Professor Saree Makdisi of UCLA is unfettered by journalistic or academic standards. He falsely claimed Friday in The Los Angeles Times, “there is not a single high school in the Palestinian communities in the Negev desert in southern Israel.” Actually, there are more than 40.
Once again, the Los Angeles Times gives a platform to Saree Makdisi, the UCLA comparative literature professor who regularly argues for a "binational state," meaning the dismantlement of the Jewish state.
M.J. Rosenberg argues in the Los Angeles Times that “Israel can't be delegitimized, and no one is trying to do so.” In fact, one does not have to look beyond the LA Times Op-Ed pages to find a slew of columns doing just that.
CAMERA staff prompted a correction at National Public Radio yesterday, following an earlier "All Things Considered" report which falsely stated that Hezbollah fired rockets at Israel only after Israel hit Lebanon with airstrikes last summer.
In July 2006, Los Angeles Times correctly reported that Hezbollah was the first to launch projectiles in last summer's war. Since then, the newspaper has twice refused to correct erroneous claims that Israel was the first to fire.
UCLA professor Saree Makdisi weighed in on the Israel/Hezbollah war with an LA Times Op-Ed. filled with false charges against Israel.
In a July 19 Los Angeles Times Op-Ed, UCLA English professor Saree Makdisi minimizes Hezbollah's provocation of the crisis with Israel by distorting the chronology of events.
The San Francisco Chronicle claims to "strive for accuracy" and promises to "quickly correct errors or misleading statements." Yet its opinion pages serve as a haven for patently inaccurate anti-Israel allegations, and no corrections appear to be forthcoming.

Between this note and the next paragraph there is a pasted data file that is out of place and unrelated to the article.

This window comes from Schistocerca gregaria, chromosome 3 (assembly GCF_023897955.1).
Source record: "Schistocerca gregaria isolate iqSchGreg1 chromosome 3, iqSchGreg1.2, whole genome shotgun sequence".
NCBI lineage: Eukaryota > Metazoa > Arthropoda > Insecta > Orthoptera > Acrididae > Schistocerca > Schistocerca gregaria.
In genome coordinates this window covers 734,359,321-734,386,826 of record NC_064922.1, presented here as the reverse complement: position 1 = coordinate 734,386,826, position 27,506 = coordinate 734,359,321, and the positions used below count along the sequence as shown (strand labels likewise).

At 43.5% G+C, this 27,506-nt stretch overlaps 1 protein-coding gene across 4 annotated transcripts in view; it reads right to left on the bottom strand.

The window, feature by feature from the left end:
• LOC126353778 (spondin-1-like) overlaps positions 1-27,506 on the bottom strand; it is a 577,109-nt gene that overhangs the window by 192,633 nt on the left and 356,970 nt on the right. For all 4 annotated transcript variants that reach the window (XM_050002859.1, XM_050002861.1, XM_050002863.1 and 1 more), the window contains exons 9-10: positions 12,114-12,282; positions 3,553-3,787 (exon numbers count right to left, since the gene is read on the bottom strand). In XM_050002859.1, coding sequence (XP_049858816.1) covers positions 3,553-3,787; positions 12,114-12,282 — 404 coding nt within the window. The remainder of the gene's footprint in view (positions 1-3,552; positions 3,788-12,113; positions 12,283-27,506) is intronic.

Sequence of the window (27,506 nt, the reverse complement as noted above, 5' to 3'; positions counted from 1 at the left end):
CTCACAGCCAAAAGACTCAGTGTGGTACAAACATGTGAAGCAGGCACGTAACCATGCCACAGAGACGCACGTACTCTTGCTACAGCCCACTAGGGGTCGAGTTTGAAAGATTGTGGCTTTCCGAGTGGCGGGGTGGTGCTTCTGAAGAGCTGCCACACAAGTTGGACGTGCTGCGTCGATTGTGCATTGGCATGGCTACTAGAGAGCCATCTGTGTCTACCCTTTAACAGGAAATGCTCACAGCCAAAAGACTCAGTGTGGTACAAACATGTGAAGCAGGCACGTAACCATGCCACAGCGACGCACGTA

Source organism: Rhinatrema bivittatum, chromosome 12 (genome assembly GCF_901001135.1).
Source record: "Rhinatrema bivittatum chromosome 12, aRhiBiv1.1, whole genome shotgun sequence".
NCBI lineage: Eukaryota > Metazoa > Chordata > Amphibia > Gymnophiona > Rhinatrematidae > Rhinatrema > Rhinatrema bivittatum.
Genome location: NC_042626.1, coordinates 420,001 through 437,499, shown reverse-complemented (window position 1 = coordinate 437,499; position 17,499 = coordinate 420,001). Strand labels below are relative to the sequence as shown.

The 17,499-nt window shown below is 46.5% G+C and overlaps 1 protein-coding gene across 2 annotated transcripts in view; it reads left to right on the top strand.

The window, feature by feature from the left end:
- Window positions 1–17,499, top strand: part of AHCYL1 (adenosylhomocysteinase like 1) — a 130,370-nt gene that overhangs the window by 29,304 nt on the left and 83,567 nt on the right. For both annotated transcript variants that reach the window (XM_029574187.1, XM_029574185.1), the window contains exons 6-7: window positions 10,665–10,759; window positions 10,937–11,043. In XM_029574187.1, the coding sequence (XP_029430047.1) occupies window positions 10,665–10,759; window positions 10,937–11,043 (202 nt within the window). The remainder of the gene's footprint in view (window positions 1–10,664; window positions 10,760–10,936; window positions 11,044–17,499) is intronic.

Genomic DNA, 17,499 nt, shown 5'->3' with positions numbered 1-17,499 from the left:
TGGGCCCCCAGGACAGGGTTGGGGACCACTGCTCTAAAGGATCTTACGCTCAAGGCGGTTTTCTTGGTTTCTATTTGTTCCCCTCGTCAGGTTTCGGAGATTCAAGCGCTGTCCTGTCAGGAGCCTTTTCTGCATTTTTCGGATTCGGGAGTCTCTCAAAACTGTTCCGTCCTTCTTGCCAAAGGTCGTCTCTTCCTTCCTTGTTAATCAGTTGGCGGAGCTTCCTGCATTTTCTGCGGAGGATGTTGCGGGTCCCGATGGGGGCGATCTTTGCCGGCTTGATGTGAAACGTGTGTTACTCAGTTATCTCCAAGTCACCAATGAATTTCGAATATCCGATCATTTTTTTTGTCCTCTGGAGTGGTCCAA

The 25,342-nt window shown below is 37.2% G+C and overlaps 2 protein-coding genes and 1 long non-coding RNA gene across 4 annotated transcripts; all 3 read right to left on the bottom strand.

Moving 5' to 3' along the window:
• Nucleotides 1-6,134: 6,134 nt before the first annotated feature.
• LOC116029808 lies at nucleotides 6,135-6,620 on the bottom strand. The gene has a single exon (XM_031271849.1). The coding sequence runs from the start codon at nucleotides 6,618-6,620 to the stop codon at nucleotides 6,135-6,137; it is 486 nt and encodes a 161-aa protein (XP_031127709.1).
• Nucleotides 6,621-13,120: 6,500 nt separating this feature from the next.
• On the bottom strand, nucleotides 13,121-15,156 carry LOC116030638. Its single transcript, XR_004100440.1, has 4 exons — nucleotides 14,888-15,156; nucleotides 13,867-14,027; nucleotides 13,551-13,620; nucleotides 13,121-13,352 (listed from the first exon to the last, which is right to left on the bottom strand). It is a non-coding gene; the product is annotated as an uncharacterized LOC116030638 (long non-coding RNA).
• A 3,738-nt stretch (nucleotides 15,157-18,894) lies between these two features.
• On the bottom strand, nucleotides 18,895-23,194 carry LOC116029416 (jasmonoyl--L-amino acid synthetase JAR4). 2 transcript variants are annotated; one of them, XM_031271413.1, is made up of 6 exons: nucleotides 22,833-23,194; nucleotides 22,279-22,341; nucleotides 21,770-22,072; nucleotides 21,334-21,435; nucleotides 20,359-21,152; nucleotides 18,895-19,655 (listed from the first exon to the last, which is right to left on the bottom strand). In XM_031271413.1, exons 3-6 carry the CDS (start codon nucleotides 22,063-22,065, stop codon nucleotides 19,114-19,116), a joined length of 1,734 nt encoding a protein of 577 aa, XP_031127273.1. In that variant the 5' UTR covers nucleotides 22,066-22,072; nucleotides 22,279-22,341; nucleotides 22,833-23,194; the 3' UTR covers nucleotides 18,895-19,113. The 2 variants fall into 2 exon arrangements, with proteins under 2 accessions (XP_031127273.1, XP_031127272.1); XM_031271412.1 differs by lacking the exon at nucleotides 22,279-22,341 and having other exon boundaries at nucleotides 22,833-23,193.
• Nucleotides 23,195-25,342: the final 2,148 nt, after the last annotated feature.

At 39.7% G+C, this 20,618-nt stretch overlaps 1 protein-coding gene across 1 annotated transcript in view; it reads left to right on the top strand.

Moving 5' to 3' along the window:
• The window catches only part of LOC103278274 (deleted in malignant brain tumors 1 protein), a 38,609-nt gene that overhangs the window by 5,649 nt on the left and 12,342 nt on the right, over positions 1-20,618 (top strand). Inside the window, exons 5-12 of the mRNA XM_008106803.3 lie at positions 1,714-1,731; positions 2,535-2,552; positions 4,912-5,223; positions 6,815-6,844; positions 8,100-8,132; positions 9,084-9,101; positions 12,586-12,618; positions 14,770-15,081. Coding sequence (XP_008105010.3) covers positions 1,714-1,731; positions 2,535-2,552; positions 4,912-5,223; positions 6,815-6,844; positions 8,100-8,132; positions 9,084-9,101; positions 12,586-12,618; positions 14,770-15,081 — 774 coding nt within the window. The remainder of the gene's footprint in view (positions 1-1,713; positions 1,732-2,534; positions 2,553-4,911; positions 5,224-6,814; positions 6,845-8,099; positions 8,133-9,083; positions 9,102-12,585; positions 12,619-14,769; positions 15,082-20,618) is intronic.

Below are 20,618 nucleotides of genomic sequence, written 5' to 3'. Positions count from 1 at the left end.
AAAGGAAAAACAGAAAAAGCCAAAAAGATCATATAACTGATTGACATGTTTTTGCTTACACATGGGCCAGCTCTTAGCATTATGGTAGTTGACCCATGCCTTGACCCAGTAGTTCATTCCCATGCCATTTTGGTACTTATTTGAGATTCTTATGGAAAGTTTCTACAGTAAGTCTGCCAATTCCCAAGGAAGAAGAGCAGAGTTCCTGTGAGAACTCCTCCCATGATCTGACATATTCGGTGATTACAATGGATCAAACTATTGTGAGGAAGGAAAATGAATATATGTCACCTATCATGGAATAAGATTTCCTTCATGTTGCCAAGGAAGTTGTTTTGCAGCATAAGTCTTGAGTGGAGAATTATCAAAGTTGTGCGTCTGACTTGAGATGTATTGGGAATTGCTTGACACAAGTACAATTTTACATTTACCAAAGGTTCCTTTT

Saree Makdisi, a professor of English and comparative literature at UCLA, and a nephew of Edward Said, has inherited his uncle's political outlook ‑ an opposition to the existence of the state of Israel. Like Said, Makdisi has channeled his animosity into publishing anti‑Israel screeds full of false rhetoric. He has become, for instance, a regular contributor to the Los Angeles Times, despite a November 2004 Op‑Ed which was corrected due to factual errors and distortions.
Saree Makdisi, an English professor at UCLA, made falsified charges against Israel to bolster his case that the country is a racist, illegitimate state unworthy of existence. The Los Angeles Times' partial correction yesterday of distorted charges regarding the West Bank security barrier does not inform readers, but further misleads them.